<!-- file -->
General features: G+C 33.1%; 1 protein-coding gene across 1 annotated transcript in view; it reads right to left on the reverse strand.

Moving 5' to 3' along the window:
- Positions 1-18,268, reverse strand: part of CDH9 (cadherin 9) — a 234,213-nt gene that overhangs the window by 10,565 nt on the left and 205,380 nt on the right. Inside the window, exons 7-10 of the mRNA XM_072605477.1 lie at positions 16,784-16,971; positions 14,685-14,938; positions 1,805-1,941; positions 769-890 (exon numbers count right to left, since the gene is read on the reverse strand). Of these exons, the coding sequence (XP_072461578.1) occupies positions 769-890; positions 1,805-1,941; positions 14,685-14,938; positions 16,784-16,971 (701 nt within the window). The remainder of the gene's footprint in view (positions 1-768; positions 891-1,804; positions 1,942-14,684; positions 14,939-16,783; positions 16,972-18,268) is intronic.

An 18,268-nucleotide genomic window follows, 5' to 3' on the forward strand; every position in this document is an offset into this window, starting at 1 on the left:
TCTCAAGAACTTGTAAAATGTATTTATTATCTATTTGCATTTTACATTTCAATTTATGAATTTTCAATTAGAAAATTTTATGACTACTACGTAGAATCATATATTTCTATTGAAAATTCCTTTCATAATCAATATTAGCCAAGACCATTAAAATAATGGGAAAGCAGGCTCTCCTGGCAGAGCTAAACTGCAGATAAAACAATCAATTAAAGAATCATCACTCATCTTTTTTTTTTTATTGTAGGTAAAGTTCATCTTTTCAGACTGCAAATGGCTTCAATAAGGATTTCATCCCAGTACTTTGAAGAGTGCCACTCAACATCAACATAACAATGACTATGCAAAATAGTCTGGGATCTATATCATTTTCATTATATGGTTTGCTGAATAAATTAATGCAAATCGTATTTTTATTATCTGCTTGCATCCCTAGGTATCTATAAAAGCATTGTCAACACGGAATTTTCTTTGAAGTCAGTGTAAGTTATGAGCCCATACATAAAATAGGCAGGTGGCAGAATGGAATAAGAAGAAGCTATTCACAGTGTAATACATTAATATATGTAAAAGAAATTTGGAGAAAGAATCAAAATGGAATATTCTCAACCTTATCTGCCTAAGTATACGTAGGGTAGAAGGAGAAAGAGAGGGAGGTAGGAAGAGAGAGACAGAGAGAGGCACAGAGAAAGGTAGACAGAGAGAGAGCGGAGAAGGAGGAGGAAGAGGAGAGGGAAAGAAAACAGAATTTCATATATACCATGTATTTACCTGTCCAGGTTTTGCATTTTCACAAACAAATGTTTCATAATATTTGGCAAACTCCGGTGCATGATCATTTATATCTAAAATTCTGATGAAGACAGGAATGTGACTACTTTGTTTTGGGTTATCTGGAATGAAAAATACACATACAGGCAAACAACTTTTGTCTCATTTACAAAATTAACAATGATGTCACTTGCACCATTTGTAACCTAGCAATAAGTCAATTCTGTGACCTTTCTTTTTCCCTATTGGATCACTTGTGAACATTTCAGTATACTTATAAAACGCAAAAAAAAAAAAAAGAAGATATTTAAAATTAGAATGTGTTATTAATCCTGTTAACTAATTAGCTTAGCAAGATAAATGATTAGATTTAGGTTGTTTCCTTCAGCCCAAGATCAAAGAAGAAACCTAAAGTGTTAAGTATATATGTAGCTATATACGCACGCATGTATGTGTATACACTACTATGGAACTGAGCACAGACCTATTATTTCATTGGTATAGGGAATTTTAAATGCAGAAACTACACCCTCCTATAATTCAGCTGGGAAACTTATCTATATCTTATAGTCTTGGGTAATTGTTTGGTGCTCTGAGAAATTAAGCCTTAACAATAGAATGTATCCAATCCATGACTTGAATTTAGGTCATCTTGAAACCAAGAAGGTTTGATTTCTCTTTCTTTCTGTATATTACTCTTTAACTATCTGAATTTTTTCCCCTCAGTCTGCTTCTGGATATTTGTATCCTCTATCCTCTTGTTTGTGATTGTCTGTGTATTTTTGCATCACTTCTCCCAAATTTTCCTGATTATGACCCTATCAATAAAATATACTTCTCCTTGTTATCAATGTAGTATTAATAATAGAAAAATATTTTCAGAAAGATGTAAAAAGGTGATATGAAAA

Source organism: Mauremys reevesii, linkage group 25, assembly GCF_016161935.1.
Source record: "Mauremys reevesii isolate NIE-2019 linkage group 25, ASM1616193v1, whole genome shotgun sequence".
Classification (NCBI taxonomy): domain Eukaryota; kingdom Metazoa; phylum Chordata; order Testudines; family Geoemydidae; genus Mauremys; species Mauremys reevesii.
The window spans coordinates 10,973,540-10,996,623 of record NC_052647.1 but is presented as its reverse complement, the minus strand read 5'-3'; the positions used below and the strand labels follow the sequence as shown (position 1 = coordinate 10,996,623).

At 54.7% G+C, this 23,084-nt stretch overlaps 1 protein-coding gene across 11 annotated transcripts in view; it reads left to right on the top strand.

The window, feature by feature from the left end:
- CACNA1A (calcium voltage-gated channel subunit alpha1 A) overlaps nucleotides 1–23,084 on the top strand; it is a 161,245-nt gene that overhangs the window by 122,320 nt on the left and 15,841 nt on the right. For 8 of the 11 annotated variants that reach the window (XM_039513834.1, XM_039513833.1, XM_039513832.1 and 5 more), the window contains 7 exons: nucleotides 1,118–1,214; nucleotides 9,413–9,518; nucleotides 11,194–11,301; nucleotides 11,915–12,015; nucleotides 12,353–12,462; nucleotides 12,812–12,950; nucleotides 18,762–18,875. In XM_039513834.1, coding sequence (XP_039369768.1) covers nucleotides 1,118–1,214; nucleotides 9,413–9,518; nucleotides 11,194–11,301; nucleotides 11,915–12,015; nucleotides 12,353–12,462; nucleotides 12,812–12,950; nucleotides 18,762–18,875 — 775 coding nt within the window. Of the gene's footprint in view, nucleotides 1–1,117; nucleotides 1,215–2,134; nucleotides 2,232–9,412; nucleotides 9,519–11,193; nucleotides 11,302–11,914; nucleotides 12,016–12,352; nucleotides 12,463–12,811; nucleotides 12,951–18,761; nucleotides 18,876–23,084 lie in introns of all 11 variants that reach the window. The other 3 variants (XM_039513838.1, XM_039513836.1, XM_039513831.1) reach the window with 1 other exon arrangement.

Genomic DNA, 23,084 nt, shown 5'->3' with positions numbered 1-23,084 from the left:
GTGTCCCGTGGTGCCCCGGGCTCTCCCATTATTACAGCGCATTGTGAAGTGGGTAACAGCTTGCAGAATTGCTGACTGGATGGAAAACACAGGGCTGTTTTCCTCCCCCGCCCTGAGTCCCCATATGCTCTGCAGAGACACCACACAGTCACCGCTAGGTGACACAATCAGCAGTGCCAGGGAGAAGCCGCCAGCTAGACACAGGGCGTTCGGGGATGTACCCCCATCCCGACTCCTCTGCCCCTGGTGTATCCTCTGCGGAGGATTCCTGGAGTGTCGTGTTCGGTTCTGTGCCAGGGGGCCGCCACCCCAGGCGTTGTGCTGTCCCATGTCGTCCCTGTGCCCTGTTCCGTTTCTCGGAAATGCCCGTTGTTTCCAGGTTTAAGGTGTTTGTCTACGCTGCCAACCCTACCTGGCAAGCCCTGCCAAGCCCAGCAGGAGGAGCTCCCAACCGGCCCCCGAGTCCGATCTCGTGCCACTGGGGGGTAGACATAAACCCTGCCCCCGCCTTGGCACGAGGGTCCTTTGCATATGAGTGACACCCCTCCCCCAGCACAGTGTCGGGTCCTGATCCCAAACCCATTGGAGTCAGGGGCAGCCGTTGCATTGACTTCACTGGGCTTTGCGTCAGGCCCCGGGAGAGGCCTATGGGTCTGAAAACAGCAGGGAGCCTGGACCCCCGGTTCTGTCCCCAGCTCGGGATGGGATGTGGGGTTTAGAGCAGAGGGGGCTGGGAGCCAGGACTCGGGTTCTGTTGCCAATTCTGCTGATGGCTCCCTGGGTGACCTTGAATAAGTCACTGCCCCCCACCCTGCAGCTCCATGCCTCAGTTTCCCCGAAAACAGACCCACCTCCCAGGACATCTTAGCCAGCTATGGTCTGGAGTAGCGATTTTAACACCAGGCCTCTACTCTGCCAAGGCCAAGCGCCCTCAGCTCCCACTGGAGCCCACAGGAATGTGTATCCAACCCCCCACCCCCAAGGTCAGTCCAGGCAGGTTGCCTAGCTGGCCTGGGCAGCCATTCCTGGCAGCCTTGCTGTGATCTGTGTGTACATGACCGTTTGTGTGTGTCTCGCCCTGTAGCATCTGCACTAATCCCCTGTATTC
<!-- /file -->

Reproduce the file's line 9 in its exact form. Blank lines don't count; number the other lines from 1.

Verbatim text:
The window spans coordinates 10,973,540-10,996,623 of record NC_052647.1 but is presented as its reverse complement, the minus strand read 5'-3'; the positions used below and the strand labels follow the sequence as shown (position 1 = coordinate 10,996,623).